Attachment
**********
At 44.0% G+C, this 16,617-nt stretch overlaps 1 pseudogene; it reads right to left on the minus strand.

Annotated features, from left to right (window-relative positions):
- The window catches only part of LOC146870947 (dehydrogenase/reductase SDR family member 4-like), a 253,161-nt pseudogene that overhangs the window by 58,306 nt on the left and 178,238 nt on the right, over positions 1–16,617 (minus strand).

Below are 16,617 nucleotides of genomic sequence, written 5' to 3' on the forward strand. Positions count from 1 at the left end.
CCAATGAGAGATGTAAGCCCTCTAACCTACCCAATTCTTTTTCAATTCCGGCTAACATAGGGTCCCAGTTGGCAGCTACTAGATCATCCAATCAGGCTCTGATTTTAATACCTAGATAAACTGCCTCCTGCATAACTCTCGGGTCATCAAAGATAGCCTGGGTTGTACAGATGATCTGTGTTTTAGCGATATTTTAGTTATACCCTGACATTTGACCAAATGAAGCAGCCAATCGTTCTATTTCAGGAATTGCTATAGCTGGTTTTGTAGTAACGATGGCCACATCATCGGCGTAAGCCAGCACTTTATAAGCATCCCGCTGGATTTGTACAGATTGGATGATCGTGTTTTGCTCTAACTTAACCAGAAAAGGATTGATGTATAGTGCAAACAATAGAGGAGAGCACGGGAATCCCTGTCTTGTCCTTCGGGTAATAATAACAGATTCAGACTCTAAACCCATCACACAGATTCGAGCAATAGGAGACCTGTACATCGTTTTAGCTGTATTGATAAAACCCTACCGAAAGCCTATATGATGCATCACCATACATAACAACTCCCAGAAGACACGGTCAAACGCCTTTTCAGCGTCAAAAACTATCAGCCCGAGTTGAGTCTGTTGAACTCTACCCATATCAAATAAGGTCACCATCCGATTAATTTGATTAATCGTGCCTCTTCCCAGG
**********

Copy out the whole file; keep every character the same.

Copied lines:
At 44.0% G+C, this 16,617-nt stretch overlaps 1 pseudogene; it reads right to left on the minus strand.

Annotated features, from left to right (window-relative positions):
- The window catches only part of LOC146870947 (dehydrogenase/reductase SDR family member 4-like), a 253,161-nt pseudogene that overhangs the window by 58,306 nt on the left and 178,238 nt on the right, over positions 1–16,617 (minus strand).

Below are 16,617 nucleotides of genomic sequence, written 5' to 3' on the forward strand. Positions count from 1 at the left end.
CCAATGAGAGATGTAAGCCCTCTAACCTACCCAATTCTTTTTCAATTCCGGCTAACATAGGGTCCCAGTTGGCAGCTACTAGATCATCCAATCAGGCTCTGATTTTAATACCTAGATAAACTGCCTCCTGCATAACTCTCGGGTCATCAAAGATAGCCTGGGTTGTACAGATGATCTGTGTTTTAGCGATATTTTAGTTATACCCTGACATTTGACCAAATGAAGCAGCCAATCGTTCTATTTCAGGAATTGCTATAGCTGGTTTTGTAGTAACGATGGCCACATCATCGGCGTAAGCCAGCACTTTATAAGCATCCCGCTGGATTTGTACAGATTGGATGATCGTGTTTTGCTCTAACTTAACCAGAAAAGGATTGATGTATAGTGCAAACAATAGAGGAGAGCACGGGAATCCCTGTCTTGTCCTTCGGGTAATAATAACAGATTCAGACTCTAAACCCATCACACAGATTCGAGCAATAGGAGACCTGTACATCGTTTTAGCTGTATTGATAAAACCCTACCGAAAGCCTATATGATGCATCACCATACATAACAACTCCCAGAAGACACGGTCAAACGCCTTTTCAGCGTCAAAAACTATCAGCCCGAGTTGAGTCTGTTGAACTCTACCCATATCAAATAAGGTCACCATCCGATTAATTTGATTAATCGTGCCTCTTCCCAGG